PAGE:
These birds know the ritual. The body is cubed and fed to them, and they take flight. Their enormous messy nests are dinosaur confabulations that you sometimes see high on the most inaccessible cliffs. Their fledglings are fed with the power of the corpses that their mothers have gulped, and then the young lammergiers grow their own feathers. The birds fledge, and reincarnated forms festoon the thin air.

The ropes on the rock, Tsampa explained three years ago, are to thwart the lammmergiers' over-eagerness. Yes, they know the ritual, but the birds would just as soon get to the point. These animals are so massive, their talons so tiger-like, that they sometimes pick up entire corpses and lift them up to their cliff-nests. But this frenzy reeks of greed, and the sky-burial wants to show hor forms give to one another, not take for themselves. Thus the ropes: they hold down the impulse to take too much.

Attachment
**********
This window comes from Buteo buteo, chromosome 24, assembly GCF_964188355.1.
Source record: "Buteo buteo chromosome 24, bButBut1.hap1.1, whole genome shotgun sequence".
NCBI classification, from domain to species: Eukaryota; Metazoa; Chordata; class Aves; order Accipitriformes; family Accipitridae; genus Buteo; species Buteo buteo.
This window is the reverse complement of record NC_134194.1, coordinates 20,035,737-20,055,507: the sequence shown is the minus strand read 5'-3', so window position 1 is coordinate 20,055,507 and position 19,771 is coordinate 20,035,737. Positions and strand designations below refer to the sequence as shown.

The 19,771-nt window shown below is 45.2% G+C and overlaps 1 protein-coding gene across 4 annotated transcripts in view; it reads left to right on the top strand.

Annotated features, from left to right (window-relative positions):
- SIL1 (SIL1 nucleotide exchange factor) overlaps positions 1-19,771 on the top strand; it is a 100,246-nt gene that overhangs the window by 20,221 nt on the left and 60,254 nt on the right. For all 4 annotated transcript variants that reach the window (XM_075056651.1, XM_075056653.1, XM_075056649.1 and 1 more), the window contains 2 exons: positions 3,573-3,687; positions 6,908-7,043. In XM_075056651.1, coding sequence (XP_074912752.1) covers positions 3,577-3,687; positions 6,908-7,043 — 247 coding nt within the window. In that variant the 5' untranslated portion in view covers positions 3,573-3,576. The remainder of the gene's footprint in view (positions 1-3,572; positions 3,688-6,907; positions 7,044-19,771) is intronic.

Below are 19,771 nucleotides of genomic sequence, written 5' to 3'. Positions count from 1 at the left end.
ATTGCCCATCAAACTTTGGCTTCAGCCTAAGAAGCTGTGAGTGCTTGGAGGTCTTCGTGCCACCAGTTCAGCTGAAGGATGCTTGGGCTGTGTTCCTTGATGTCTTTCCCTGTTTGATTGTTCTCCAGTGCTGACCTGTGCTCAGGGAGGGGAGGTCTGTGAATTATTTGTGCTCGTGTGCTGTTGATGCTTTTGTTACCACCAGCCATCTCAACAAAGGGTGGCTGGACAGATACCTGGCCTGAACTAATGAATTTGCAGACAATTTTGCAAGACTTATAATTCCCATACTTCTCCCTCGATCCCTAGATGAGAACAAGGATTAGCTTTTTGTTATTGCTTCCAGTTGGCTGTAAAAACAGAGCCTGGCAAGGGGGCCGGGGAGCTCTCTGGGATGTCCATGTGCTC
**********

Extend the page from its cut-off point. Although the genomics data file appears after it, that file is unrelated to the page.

Such are the landmarks on the way to the climb to the Cave.

And then, on a frighteningly thin cliff edge, you find, preposterously, suddenly, a door. A door with a lock.

The door is built into nowhere. It is simply a door, in a door frame, upright on the trail itself. There is no building anywhere.

The door divides, seemingly, nothing from nothing.

It can be opened only with the Keeper's Key.

I was told three years ago, after much discussion as I first beheld this cliff-door, that it stands as a kind of compassionate warning. Its meaning? After this point, the trail really becomes difficult.

Our Roanoke friend, Stephanie Koehler, saw a photograph of this door on my bedroom wall, and by now she may have written a blog about it.